Subject: Parseval's Theorem From: Matt J Date: 4 Jun, 2013 21:36:11 Message: 13 of 18 "Yuji Zhang" wrote in message ... > Hi everyone I tried this: > > g = time-domain function > G = fftshift(fft(fftshift(g)))*dt; > df = 1/(N*dt); > >> sum(g.*conj(g))*dt > ans = > 0.0707 > >> sum(G.*conj(G))*df > ans = > 0.0707 > > I got "G = fftshift(fft(fftshift(g)))*dt;" form a book. > > I'm not sure if this method is actually equivalent to the scaling method you mentioned: > a = fft(a)/sqrt(numel(a)) ================== Hi Yuji, The scaling you've done here is equivalent to the scaling I mentioned in the early days of this thread. However, I find it very interesting/surprising that it turns out to be so. Basically, what you've shown is that, even though the DFT is only an approximation to the continuous domain Fourier Transform (cf. Albert's remarks), the discrete approximations to the continuous domain Parseval integrals are equal both in time and frequency. To see that it is equivalent, though, it is somewhat easier to write your time domain energy expression as  E_t = norm(g)^2 * dt and your frequency domain energy expression as  E_f = norm(ff(t) *dt )^2* df Using df*dt=1/N, this can be rewritten  E_f = norm(ff(t))^2 *df*dt^2           = norm(ff(t))^2 *dt/N           = norm(ff(t)/sqrt(N) )^2 *dt Therefore E_t = E_f if and only if     norm(g) = norm(G/sqrt(N)) which is the scaling rule that I originally gave. I did not reach it using these considerations, however. I used matrix algebra ideas instead. MATLAB's FFT operation is equivalent to the matrix vector multiplication   G=F*g where the matrix F has entries  F(k,n)= exp(-j*2*pi *(k-1)*(n-1)) It is easy to show that the norm of the columns of this matrix is sqrt(N)  norm(F(:,k)) = sqrt(sum( F(:,k).* conj(F(:,k)) ))                    = norm(ones(N,1) )                    = sqrt(N) Therefore, you must normalize F by 1/sqrt(N) in order to get orthonormal columns/rows.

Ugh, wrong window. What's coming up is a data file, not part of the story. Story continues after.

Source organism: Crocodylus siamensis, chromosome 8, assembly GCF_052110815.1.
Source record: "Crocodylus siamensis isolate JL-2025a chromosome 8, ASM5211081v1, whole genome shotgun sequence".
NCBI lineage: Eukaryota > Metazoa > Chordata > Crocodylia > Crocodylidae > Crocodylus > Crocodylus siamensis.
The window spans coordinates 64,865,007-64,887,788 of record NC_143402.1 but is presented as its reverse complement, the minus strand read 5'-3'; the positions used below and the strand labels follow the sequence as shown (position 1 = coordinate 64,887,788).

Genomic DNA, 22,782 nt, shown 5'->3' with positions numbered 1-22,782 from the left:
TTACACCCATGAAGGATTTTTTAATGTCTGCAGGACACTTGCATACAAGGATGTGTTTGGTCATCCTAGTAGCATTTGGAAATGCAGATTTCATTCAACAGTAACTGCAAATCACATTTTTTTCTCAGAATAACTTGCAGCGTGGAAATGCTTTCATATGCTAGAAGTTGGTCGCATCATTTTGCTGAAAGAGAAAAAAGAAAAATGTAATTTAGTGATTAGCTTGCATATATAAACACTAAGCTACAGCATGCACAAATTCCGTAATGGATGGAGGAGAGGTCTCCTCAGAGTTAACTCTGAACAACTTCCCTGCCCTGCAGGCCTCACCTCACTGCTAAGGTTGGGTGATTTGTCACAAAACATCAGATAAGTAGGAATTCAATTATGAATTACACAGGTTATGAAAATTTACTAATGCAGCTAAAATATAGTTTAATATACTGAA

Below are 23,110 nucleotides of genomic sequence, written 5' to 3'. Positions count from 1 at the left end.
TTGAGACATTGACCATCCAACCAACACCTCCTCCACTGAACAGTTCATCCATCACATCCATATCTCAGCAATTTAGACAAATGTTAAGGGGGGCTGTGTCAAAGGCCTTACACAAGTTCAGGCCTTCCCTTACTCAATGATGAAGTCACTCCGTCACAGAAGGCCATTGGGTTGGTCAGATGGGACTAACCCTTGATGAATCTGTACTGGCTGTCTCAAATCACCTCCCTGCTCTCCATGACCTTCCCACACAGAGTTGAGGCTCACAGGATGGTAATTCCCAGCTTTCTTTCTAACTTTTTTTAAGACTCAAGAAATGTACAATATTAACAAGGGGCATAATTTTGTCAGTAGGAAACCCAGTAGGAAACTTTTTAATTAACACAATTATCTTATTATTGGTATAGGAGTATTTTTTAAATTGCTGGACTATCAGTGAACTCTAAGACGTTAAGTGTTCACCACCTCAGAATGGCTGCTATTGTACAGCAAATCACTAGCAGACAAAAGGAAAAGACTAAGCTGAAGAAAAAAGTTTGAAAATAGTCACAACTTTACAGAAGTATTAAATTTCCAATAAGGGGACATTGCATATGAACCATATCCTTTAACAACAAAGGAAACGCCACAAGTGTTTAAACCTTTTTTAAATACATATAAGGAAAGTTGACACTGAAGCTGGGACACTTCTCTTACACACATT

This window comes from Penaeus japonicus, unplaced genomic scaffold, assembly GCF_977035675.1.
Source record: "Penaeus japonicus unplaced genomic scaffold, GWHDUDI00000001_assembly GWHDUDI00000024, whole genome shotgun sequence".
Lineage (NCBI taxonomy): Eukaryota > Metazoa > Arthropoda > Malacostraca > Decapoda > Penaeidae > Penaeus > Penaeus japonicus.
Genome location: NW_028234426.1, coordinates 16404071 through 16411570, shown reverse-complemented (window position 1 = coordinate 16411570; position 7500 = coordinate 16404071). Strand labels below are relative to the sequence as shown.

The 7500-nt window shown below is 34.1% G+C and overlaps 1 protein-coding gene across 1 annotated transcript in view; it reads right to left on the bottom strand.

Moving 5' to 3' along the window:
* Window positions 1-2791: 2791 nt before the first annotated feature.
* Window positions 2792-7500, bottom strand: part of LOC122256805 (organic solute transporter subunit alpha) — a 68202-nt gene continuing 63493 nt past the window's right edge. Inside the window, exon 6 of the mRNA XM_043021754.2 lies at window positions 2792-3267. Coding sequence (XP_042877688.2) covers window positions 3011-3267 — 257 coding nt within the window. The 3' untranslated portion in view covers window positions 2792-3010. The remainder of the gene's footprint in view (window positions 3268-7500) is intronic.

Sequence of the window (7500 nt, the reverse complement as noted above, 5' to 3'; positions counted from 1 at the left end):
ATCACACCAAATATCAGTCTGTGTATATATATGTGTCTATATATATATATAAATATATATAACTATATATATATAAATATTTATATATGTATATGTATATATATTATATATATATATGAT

Subject: Parseval's Theorem From: Matt J Date: 4 Jun, 2013 21:51:09 Message: 14 of 18 EDIT: Hi Yuji, The scaling you've done here is equivalent to the scaling I mentioned in the early days of this thread. However, I find it very interesting/surprising that it turns out to be so. Basically, what you've shown is that, even though the DFT is only an approximation to the continuous domain Fourier Transform (cf. Albert's remarks), the discrete approximations to the continuous domain Parseval integrals are equal both in time and frequency. To see that it is equivalent, though, it is somewhat easier to write your time domain energy expression as  E_t = norm(g)^2 * dt and your frequency domain energy expression as  E_f = norm(ff(t) *dt )^2* df Using df*dt=1/N, this can be rewritten  E_f = norm(ff(t))^2 *df*dt^2           = norm(ff(t))^2 *dt/N           = norm(ff(t)/sqrt(N) )^2 *dt Therefore E_t = E_f if and only if     norm(g) = norm(ff(g)/sqrt(N)) which is the scaling rule that I originally gave. I did not reach it using these considerations, however. I used matrix algebra ideas instead. MATLAB's FFT operation is equivalent to the matrix vector multiplication   fft(g) = F*g where the matrix F has entries  F(k,n)= exp(-j*2*pi *(k-1)*(n-1)) It is easy to show that the norm of the columns of this matrix is sqrt(N)  norm(F(:,k)) = sqrt(sum( F(:,k).* conj(F(:,k)) ))                    = norm(ones(N,1) )                    = sqrt(N) Therefore, you must normalize F by 1/sqrt(N) in order to get orthonormal columns/rows. Equivalently fft(g)/sqrt(N) will preserve the norm of g.